To address the collapsed dentition and skeletal deep bite, the maxillary central incisors and maxillary canines provided key information for planning the case. Commonly, the central incisors can help discern the amount of vertical increase needed. As a guideline, a measurement taken from the Cemento Enamel Junction (CEJ) of the maxillary central incisor to the CEJ of the lower central incisor should be 16 - 18 mm in a Class I patient and 14-16 mm in a Class II patient. These measurements can provide guidelines (not justification) for the necessity and amount of vertical increase; if the CEJ - CEJ measurements are collapsed (less than the average values) an increase in VDO may be necessary (in a standard patient). The dimension of the patient’s central incisors was deficient, especially in length, and diastemas were present. The CEJ-CEJ measurement was only 11 mm (figure 6). Increasing incisal length was done minimally and judiciously to create symmetry, as the position of the central incisors and incisal edge in the patient’s face was appropriate. Tooth length gain could however be accomplished in an apical direction by performing gingivectomy with internal beveling. When sounding bone, it was discovered that the alveolar crest was located 4 - 6 mm from the gingival margin in the anterior segment, confirming that the actual CEJ of the maxillary central incisors is positioned more apically than the gingival margin would suggest. By relieving 3 mm of soft tissue and severing the connective tissue attachment, a 3 mm gain in tooth length could be achieved while still providing 3 mm for biologic width. In areas where 3 mm of space to accomodate biologic width was not available, a chisel was used to remove small amounts of the crestal bone through the sulcus (figure 7a-e). A new measurement from CEJ-CEJ would then be 14mm, which is more normative for a Class II patient. Only the canines were treated with plastic surgery at the time of initial treatment. Although evaluation of the dento-gingival complex relating to the central and lateral incisors was essential for treatment planning, it was decided surgery would be done after re-evaluation when a stable orthodontic endpoint was reached and growth was complete.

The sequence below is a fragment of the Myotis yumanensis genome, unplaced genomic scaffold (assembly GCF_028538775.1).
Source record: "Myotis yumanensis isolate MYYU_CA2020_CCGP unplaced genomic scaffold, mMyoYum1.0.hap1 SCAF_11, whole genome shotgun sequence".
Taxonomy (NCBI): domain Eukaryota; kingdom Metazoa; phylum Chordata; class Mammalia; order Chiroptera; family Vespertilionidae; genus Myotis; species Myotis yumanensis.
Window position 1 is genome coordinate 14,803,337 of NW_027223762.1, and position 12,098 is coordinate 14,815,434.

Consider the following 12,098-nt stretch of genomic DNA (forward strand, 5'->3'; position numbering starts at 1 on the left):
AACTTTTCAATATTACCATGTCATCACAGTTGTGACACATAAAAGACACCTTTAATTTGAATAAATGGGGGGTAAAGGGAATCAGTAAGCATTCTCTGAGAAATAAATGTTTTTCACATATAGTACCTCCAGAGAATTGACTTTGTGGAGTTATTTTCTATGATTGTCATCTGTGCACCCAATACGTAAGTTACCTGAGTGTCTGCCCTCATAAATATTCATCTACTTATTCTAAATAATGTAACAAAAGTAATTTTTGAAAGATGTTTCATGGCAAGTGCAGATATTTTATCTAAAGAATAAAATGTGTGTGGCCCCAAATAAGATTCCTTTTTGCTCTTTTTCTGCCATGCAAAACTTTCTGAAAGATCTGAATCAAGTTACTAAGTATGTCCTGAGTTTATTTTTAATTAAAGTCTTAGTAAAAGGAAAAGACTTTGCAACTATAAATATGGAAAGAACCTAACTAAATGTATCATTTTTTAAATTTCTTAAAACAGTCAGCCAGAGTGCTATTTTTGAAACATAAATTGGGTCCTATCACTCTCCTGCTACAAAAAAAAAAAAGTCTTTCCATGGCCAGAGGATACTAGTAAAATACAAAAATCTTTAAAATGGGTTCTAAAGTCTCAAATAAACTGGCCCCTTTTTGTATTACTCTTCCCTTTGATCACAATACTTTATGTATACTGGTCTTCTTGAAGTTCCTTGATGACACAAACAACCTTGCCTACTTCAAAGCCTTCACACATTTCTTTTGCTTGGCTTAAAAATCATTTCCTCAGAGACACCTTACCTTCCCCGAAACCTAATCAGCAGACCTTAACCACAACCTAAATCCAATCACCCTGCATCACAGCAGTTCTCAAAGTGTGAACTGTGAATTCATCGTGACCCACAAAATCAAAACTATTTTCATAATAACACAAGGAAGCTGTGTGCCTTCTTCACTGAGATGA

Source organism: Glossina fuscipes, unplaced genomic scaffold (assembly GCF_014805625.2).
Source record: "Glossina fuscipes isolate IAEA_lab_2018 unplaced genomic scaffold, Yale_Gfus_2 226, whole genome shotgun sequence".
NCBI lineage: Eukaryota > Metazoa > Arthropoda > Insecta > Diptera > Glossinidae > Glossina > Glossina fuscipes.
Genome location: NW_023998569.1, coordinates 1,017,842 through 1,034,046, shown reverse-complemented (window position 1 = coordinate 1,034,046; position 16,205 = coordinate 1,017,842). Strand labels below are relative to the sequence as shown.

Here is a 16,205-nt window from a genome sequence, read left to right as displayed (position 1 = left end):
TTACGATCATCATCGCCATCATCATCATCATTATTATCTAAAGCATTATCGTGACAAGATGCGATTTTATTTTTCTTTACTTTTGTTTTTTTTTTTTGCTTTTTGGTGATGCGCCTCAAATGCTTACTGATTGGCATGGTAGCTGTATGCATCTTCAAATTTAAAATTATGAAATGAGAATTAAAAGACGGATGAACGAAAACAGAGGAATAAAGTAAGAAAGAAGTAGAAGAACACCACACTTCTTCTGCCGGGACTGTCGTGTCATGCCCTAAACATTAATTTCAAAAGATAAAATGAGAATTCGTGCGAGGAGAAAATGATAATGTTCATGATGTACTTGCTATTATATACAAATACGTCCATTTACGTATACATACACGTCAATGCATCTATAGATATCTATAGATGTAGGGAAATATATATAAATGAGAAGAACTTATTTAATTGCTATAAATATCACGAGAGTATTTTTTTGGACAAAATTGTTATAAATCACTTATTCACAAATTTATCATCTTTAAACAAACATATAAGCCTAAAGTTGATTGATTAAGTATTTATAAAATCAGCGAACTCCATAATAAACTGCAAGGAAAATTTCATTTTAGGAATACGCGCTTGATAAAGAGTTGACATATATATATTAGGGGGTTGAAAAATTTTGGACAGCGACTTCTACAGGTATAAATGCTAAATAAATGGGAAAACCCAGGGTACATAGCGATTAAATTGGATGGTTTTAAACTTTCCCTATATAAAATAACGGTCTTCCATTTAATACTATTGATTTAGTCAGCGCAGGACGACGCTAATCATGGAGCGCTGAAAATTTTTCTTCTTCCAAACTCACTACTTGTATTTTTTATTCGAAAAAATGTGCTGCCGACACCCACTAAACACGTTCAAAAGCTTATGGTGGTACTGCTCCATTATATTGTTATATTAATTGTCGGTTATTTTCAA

Figure 7a-e; a) Periodontal probe reading of the sulcular depth is 3 mm. b) When sounding bone, the periodontal probe reading approaches 6 mm. c) Gingivectomy to relieve excess tissue and contour gingival shroud (note the amount of enamel apical to the initial gingival margin posititon). d) Internal bevel to sever the connective tissue attachment. e) a bone chisel with a laser etched 3 mm marking to ensure adequate space for biologc width between the crestal bone and the new gingival margin position.
As detailed by Dr. Carl Misch, the canine position is a key indicator for planning tooth position relative to the maxilo-facial complex. Although some apical gain could be created by performing gingivectomy on the canines, it was clear that orthodontics would be required to continue apical movement to position the teeth (especially the canines) in the proper location. Although 3 mm worth of gingivectomy could help with the canine tooth length, apical gain alone would not be adequate to position the teeth correctly in the maxillo-facial complex. The acceptable range for canine exposure in relation to the maxillary lip line varies, but Misch found that the range of canine display in a lip at rest position varies far less than that of central incisors. Our goal for the patient was to have 0-1 mm of the canines visible in a lip at rest position. Gingivetomy with internal bevel and trans-sulcular bone removal was to be performed, but it was determined that the canine would still need to move apically 3 mm to be in the proper location in the face. Because the initial restorative phase would be interim in nature, the VDO change could be adjusted as necessary; either to accommodate orthodontic movement or to relieve possible TMD symptoms due to the patient being unable to accommodate the new VDO.